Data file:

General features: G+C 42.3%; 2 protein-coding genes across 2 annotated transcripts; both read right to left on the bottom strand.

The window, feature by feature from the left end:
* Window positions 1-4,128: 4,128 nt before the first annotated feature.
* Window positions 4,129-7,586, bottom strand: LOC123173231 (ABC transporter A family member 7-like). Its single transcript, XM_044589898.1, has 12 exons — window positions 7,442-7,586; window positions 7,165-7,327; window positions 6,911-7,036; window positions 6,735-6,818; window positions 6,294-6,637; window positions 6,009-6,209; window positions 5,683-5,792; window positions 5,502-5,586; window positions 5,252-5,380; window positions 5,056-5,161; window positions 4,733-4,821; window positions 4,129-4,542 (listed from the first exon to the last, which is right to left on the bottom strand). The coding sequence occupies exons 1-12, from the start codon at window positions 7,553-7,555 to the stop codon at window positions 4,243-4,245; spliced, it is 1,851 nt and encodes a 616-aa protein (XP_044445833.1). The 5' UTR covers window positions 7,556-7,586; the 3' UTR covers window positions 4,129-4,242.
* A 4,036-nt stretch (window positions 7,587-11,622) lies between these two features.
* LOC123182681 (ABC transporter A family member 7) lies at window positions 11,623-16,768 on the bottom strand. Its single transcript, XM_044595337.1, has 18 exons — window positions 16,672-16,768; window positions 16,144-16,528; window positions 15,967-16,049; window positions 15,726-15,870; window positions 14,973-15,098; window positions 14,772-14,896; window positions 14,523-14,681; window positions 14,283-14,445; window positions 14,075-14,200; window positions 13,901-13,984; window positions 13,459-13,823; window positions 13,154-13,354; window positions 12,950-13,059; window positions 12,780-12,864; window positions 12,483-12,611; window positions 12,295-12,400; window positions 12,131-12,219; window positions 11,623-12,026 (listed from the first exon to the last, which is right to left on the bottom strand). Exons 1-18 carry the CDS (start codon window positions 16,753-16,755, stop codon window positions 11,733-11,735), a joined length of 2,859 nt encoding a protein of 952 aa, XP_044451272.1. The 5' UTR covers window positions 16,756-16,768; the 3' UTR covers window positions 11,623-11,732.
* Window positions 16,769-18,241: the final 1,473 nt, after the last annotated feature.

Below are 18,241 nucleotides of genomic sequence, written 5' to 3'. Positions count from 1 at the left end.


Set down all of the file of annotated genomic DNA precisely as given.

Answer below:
General features: G+C 42.3%; 2 protein-coding genes across 2 annotated transcripts; both read right to left on the bottom strand.

The window, feature by feature from the left end:
* Window positions 1-4,128: 4,128 nt before the first annotated feature.
* Window positions 4,129-7,586, bottom strand: LOC123173231 (ABC transporter A family member 7-like). Its single transcript, XM_044589898.1, has 12 exons — window positions 7,442-7,586; window positions 7,165-7,327; window positions 6,911-7,036; window positions 6,735-6,818; window positions 6,294-6,637; window positions 6,009-6,209; window positions 5,683-5,792; window positions 5,502-5,586; window positions 5,252-5,380; window positions 5,056-5,161; window positions 4,733-4,821; window positions 4,129-4,542 (listed from the first exon to the last, which is right to left on the bottom strand). The coding sequence occupies exons 1-12, from the start codon at window positions 7,553-7,555 to the stop codon at window positions 4,243-4,245; spliced, it is 1,851 nt and encodes a 616-aa protein (XP_044445833.1). The 5' UTR covers window positions 7,556-7,586; the 3' UTR covers window positions 4,129-4,242.
* A 4,036-nt stretch (window positions 7,587-11,622) lies between these two features.
* LOC123182681 (ABC transporter A family member 7) lies at window positions 11,623-16,768 on the bottom strand. Its single transcript, XM_044595337.1, has 18 exons — window positions 16,672-16,768; window positions 16,144-16,528; window positions 15,967-16,049; window positions 15,726-15,870; window positions 14,973-15,098; window positions 14,772-14,896; window positions 14,523-14,681; window positions 14,283-14,445; window positions 14,075-14,200; window positions 13,901-13,984; window positions 13,459-13,823; window positions 13,154-13,354; window positions 12,950-13,059; window positions 12,780-12,864; window positions 12,483-12,611; window positions 12,295-12,400; window positions 12,131-12,219; window positions 11,623-12,026 (listed from the first exon to the last, which is right to left on the bottom strand). Exons 1-18 carry the CDS (start codon window positions 16,753-16,755, stop codon window positions 11,733-11,735), a joined length of 2,859 nt encoding a protein of 952 aa, XP_044451272.1. The 5' UTR covers window positions 16,756-16,768; the 3' UTR covers window positions 11,623-11,732.
* Window positions 16,769-18,241: the final 1,473 nt, after the last annotated feature.

Below are 18,241 nucleotides of genomic sequence, written 5' to 3'. Positions count from 1 at the left end.